Friday, December 25, 2009

The 17x17 challenge: setting up the grid

In the previous post, I talked about the 17x17 challenge, but did not provide any code.  Today, I will describe the code I use to represent a given grid.  Consider the following grid where A and b are used to represent two different colours:
This grid has two rectangles, one of which is emphasized below
Finding such a rectangle in a small grid is fairly easy to do.  A naive, but very inefficient way to do this is to have a function like the following:
def find_rect_candidates(row_1, row_2):
   points_in_common = [0, 0, ...] # one per colour
    for i, point in enumerate(row_1):
       if row_1[i] == row_2[i]:
          points_in_common[row_1[i]] += 1
   return points_in_common
where row_x[i] is set to a given colour, represented by an integer (0, 1, 2, ...). For an NxN grid, the first loop is of order N.  Note that this does not tell us (yet) if we have found a rectangle; we still have to loop over points_in_common and see if any entry is greater than 1.

A better way to do the comparison, which does not grow with N, is mentioned in this post and is based on the following observation:  for a given row, at a given point, a given colour is either present (True or 1) or not (False or 0). Thus, a given colour distribution on a single row can be represented as a string of 0s and 1s ... which can be thought of as the binary representation of an integer.  For example, the row containing the colour "A" in the pattern ".....A..A" can have this pattern represented by the number 9="1001".  Consider another row represented by the number 6="110". These two rows have no points in common (for this colour) and hence do not form a rectangle.  If we do a bitwise "and" for these two rows, i.e. 9&6 we will get zero.  This is achieved by a single operation instead of a series of comparisons.

What happens if two rows have a single point in common (for a given colour) so that no rectangle is present?  For example, consider 9="1001" and 15="1110".  If we do a bitwise "and" we have

answer = 9 & 15 = 8 = "1000"

Taking the bitwise "and" of answer and answer-1, we get

answer & (answer-1) = 8 & 7 = "1000" & "111" = 0.

If we have two points (1 bit) in common, it is easy to see that the bitwise comparison of answer & (answer-1) will not give zero.

Going back to the function above, we could rewrite it instead as follows:

def find_rect_candidates(row_1, row_2, colours):
   points_in_common = [0, 0, ...] # one per colour
      for c in colours:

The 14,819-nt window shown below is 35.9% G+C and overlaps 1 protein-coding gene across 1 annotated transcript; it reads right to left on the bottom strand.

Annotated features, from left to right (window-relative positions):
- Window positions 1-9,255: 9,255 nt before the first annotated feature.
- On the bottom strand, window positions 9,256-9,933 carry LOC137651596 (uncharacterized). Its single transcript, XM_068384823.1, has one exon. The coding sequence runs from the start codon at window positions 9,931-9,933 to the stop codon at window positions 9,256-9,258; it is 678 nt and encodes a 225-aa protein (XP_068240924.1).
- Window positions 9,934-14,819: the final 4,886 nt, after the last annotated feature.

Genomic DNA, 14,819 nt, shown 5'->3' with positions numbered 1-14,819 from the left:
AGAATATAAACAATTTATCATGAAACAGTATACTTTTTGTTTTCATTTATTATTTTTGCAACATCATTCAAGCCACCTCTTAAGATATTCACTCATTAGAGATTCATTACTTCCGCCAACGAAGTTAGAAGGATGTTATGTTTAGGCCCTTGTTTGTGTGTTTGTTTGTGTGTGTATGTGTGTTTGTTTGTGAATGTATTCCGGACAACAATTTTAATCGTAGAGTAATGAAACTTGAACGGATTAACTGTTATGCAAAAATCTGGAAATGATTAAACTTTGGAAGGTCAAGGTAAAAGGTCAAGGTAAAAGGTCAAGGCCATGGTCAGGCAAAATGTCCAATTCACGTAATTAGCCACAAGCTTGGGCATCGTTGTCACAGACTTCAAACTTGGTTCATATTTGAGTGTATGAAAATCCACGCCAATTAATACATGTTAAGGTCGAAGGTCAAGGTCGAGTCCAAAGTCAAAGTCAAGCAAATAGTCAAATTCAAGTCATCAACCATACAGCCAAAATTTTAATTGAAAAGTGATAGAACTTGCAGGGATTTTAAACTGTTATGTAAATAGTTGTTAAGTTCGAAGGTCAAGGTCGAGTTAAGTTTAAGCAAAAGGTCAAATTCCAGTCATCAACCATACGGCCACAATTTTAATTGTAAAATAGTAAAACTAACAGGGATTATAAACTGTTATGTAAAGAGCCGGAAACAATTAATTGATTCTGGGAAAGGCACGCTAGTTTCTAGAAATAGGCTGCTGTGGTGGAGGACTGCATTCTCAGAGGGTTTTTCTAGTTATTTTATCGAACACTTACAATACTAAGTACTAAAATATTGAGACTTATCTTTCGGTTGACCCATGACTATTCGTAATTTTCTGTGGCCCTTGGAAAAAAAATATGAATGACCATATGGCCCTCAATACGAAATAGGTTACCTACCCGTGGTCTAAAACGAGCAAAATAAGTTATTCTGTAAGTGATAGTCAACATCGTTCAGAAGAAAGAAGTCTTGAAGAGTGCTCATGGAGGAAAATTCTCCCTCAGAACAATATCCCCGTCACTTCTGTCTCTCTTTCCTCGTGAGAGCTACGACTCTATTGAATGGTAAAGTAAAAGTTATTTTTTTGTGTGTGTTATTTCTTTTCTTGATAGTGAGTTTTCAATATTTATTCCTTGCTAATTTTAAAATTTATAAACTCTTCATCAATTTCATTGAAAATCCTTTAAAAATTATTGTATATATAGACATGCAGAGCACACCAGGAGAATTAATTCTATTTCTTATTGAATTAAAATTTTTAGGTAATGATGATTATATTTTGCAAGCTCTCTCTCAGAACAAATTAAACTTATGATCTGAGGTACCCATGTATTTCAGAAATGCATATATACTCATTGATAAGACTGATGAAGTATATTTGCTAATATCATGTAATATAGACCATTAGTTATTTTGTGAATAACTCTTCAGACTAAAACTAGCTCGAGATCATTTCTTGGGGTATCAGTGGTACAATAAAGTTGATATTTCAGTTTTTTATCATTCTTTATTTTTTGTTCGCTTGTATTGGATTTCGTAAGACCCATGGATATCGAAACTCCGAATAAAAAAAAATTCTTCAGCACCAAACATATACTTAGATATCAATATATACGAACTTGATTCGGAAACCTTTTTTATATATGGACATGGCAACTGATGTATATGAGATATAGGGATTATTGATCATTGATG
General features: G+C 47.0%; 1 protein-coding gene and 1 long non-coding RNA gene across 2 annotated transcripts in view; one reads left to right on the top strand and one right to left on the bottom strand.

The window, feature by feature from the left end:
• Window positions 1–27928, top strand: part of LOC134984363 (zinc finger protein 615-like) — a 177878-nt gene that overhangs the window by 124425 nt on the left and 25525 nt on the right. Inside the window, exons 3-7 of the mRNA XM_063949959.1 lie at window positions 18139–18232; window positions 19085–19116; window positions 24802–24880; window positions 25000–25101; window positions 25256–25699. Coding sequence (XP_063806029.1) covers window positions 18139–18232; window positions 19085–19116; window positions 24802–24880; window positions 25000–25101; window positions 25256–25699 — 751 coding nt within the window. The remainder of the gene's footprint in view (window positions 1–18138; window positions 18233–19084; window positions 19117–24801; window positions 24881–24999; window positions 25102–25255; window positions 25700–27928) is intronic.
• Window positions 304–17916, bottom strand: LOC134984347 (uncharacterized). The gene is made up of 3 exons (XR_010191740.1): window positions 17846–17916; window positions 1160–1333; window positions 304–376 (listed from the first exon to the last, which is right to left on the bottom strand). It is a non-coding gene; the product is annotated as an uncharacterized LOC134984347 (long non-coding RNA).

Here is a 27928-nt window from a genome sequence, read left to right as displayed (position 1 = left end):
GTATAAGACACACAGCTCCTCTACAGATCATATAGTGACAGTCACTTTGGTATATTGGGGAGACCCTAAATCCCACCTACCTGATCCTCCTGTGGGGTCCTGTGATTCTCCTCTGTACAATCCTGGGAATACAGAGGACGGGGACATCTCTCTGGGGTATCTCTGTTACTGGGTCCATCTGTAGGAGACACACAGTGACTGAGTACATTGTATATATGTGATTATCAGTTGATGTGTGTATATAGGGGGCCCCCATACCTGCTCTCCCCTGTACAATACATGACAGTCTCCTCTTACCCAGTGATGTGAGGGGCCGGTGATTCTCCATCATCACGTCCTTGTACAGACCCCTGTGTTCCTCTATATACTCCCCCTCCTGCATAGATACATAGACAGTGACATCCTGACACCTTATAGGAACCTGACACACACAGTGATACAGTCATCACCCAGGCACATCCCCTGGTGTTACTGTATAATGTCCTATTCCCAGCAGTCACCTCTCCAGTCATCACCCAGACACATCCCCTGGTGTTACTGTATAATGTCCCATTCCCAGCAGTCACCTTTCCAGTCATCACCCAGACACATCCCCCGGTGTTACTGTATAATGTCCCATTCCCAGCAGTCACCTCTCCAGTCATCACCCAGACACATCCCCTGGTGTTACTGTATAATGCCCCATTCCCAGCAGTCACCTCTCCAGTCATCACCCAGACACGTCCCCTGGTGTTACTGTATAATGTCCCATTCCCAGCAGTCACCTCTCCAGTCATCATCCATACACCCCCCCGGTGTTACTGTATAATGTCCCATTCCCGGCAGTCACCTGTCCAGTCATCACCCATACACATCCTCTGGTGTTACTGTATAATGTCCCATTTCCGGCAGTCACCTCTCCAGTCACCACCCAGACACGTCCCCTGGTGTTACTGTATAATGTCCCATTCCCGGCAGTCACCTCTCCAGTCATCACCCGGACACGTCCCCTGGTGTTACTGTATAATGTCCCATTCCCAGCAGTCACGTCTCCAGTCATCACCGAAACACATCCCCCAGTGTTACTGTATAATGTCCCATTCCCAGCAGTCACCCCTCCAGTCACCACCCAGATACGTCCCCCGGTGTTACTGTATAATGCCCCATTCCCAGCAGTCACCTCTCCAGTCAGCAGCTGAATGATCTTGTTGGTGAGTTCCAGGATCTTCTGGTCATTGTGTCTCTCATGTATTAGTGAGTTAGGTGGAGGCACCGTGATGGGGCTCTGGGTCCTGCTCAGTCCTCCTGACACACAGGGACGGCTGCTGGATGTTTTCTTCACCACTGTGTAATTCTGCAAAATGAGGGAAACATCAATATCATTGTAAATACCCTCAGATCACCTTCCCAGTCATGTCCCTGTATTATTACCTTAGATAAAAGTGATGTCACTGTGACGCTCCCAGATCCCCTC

points_in_common[c] = row_1[c] & row_2[c]
   return points_in_common

where we still have to do the same (N-independent) processing of the return value as with the function above to determine if we do have rectangles.

Now, without further ado, here is the basic code that I use to represent a grid, together with two utility functions.

def rectangles_for_two_rows(row_1, row_2):
    '''returns 0 if two rows (given colour, encoded as a bit string)
        do not form a rectangle -
        otherwise returns the points in common encoded as a bit string'''
    intersect = row_1 & row_2
    if not intersect:   # no point in common
        return 0
    # perhaps there is only one point in common of the form 00010000...
    if not(intersect & (intersect-1)):
        return 0
        return intersect

def count_bits(x):
    '''counts the number of bits
    for reference and other alternative'''
    return bin(x).count('1')

class AbstractGrid(object):
    def __init__(self, nb_colours, max_rows, max_columns):
        self.nb_colours = nb_colours
        self.colours = list(range(nb_colours))
        self.max_rows = max_rows
        self.max_columns = max_columns
        self.powers_of_two = [2**i for i in range(max_columns)]
        self.grid = {}

    def initialise(self):
        '''initialise a grid according to some strategy'''
        raise NotImplemented

    def print_grid(self):
        '''prints a representation of the grid.
        Used for diagnostic only - no need to optimize further.'''
        for row in self.grid:
            row_rep = []
            for column in range(self.max_columns-1, -1, -1):
                for colour_ in self.colours:
                    if self.powers_of_two[column] & self.grid[row][colour_]:

    def identify_intersect_points(self):
        '''identifies the dots that contribute to forming rectangles'''
        # possibly could cut down the calculation time by only computing
        # for colours that have changed...
        nb_intersect = [0 for colour in self.colours]
        intersect_info = []
        for colour in self.colours:
            for row in self.grid:
                for other_row in range(row+1, self.max_rows):
                    intersect = rectangles_for_two_rows(
                    if intersect != 0:
                        nb_intersect[colour] += count_bits(intersect)
                        intersect_info.append([colour, row, other_row, intersect])